The Management of Cirrhotic Ascites

Elaine Yeung, MD; Florence S. Wong, MD, FRCP(C)

Disclosures

Medscape General Medicine. 2002;4(4) 

In This Article

Background

Ascites occurs in 50% of patients within 10 years of diagnosis of compensated cirrhosis.[1] It is a poor prognostic indicator, with a 50% 2-year survival,[2] worsening significantly to 20% to 50% at 1 year when the ascites becomes refractory to medical therapy.[3,4] Ascites also predisposes patients to life-threatening complications such as spontaneous bacterial peritonitis and hepatorenal syndrome, and therefore is a major indication for liver transplantation. Effective management of ascites requires a thorough understanding of the pathophysiology of ascites formation and the rationale for various treatment modalities.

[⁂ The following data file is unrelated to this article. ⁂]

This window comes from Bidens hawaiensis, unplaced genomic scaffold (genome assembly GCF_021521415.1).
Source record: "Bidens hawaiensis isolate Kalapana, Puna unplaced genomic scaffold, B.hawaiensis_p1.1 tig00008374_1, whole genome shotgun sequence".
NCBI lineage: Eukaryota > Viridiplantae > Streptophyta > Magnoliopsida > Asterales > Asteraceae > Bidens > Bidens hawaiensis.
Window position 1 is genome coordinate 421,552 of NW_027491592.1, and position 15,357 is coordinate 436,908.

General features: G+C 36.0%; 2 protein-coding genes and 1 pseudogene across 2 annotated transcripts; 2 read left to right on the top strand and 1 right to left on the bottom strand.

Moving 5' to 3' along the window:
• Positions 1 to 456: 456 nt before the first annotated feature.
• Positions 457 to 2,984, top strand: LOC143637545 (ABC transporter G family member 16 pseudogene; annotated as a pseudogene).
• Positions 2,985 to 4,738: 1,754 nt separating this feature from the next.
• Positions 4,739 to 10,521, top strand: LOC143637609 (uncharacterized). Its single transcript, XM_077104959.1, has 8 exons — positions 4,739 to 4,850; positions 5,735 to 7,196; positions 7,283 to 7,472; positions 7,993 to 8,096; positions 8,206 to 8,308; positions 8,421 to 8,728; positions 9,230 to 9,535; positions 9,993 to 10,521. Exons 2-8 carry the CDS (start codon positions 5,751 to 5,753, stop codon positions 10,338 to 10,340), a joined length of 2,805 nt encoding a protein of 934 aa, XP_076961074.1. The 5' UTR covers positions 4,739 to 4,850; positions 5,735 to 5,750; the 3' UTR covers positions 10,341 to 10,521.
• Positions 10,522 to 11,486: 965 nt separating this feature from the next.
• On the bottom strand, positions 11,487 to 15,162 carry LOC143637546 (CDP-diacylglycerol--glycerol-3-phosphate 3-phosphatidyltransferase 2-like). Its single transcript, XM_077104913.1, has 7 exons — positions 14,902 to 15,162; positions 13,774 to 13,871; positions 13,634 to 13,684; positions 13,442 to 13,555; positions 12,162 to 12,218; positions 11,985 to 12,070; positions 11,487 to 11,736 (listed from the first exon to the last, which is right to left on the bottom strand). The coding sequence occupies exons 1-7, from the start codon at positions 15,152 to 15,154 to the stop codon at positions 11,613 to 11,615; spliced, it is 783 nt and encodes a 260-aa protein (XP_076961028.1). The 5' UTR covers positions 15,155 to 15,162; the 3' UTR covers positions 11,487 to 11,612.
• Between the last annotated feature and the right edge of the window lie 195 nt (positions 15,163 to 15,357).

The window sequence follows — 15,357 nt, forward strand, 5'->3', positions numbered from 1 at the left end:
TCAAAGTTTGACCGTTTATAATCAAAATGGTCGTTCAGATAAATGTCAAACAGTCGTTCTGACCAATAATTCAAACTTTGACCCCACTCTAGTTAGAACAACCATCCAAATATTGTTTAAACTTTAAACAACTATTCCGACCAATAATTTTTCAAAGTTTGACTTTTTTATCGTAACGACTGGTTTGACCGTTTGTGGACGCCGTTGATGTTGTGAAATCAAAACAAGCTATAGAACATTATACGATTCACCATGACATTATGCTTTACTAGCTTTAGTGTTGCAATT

Comments

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